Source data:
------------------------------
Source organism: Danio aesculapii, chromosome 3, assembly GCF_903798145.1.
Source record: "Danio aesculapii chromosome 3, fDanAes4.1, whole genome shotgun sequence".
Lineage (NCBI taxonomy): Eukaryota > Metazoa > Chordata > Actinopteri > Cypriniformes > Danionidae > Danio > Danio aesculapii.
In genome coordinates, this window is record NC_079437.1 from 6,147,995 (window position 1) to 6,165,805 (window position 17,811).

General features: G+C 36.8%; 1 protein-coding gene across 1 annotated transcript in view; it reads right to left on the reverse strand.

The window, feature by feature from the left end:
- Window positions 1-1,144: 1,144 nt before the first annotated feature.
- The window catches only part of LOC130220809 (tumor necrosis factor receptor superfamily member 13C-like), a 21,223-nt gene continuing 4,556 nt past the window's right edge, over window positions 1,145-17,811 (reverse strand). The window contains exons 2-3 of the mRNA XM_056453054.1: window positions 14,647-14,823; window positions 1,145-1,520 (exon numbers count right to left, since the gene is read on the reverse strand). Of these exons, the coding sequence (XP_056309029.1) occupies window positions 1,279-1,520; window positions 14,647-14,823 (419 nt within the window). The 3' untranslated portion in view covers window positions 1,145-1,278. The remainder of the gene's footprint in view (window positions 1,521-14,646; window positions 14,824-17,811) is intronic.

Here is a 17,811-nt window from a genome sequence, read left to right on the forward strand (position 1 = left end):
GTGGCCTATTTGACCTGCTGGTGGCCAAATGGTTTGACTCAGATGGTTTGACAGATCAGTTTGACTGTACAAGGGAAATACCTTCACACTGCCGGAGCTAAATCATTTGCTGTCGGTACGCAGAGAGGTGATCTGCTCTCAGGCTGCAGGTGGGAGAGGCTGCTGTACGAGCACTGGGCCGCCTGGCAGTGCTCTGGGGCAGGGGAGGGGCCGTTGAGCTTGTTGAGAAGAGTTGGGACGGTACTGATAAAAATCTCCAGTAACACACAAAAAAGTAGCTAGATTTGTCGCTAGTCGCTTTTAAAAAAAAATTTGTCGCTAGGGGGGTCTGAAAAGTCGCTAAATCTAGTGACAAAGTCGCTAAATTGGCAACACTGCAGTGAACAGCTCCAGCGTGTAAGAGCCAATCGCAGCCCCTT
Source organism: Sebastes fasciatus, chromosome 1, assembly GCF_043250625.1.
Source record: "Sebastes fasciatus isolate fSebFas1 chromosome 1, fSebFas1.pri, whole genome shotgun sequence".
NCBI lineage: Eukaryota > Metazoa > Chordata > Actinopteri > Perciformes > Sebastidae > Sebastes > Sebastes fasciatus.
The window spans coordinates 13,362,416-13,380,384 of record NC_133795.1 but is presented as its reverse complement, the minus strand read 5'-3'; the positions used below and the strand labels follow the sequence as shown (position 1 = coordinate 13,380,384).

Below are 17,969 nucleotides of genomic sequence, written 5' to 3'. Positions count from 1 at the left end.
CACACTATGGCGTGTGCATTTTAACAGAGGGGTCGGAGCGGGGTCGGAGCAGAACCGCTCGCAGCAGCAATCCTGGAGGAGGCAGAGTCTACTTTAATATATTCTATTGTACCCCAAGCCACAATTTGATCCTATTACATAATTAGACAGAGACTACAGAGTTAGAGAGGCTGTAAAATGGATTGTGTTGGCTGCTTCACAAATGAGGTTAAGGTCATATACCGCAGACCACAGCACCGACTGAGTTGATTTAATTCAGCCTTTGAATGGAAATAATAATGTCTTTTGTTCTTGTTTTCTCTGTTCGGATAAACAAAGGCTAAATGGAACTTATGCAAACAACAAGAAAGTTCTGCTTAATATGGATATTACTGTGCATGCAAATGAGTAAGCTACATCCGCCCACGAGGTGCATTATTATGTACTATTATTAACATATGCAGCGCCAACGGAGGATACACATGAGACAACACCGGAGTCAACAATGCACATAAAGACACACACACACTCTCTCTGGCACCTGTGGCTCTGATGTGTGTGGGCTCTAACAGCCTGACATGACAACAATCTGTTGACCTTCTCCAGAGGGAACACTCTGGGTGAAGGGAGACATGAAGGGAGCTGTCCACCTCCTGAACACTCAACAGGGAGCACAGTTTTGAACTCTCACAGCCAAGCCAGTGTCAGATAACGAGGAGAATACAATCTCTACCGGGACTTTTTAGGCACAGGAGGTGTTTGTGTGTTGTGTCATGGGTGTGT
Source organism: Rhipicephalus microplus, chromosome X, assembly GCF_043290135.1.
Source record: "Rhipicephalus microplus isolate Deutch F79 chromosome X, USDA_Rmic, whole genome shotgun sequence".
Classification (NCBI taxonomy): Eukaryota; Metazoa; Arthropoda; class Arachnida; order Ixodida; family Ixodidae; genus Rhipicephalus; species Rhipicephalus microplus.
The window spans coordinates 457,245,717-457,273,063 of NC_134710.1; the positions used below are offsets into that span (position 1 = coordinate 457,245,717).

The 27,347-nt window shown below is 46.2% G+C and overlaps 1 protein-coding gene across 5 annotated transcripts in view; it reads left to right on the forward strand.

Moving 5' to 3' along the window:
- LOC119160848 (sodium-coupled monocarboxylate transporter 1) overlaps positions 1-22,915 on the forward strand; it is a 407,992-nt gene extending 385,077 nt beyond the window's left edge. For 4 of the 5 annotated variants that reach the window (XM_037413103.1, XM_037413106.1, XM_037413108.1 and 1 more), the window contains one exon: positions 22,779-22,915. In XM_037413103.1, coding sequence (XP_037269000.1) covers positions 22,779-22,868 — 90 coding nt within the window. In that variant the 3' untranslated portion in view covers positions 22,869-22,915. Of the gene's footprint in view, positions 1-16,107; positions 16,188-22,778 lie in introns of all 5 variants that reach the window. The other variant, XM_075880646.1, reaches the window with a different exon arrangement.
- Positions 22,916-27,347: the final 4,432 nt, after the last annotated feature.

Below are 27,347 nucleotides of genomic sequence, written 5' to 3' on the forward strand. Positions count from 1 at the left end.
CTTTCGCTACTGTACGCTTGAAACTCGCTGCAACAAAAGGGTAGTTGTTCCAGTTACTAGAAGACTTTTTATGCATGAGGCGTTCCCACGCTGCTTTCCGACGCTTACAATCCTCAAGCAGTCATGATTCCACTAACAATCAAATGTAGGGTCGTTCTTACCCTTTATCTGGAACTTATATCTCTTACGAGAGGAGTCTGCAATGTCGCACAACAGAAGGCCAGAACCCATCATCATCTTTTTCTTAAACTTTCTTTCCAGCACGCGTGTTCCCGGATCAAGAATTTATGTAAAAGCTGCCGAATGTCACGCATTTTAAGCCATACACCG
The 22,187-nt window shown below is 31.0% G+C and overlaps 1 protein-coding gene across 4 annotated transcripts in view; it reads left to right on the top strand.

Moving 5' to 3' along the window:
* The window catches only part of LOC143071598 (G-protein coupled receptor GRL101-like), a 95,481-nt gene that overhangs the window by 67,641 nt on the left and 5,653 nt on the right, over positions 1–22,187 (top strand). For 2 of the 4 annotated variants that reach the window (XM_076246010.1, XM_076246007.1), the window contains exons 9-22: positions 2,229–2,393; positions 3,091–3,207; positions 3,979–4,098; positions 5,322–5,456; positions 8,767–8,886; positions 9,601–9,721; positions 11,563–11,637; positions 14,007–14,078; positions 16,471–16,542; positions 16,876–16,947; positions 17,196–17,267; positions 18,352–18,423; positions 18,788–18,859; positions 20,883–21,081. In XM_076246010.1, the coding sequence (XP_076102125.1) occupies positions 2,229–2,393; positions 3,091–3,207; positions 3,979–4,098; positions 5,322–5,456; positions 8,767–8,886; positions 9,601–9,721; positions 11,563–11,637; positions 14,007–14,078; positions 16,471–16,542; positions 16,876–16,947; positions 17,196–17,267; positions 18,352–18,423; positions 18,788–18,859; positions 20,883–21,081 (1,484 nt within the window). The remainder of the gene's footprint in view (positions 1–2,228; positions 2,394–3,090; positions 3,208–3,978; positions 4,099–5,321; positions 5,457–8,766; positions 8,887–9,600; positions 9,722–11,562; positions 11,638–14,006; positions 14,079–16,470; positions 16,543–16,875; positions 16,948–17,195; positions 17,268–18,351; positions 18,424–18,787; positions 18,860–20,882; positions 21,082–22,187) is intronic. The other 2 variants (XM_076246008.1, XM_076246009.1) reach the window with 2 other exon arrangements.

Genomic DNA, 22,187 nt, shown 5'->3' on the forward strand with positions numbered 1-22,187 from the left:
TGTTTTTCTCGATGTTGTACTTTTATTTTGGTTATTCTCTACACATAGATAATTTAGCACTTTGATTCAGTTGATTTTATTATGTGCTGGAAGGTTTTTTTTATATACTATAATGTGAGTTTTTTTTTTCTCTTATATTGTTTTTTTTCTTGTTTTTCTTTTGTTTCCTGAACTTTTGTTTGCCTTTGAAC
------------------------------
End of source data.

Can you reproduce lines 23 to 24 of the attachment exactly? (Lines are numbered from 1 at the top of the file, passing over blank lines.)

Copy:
- LOC119160848 (sodium-coupled monocarboxylate transporter 1) overlaps positions 1-22,915 on the forward strand; it is a 407,992-nt gene extending 385,077 nt beyond the window's left edge. For 4 of the 5 annotated variants that reach the window (XM_037413103.1, XM_037413106.1, XM_037413108.1 and 1 more), the window contains one exon: positions 22,779-22,915. In XM_037413103.1, coding sequence (XP_037269000.1) covers positions 22,779-22,868 — 90 coding nt within the window. In that variant the 3' untranslated portion in view covers positions 22,869-22,915. Of the gene's footprint in view, positions 1-16,107; positions 16,188-22,778 lie in introns of all 5 variants that reach the window. The other variant, XM_075880646.1, reaches the window with a different exon arrangement.
- Positions 22,916-27,347: the final 4,432 nt, after the last annotated feature.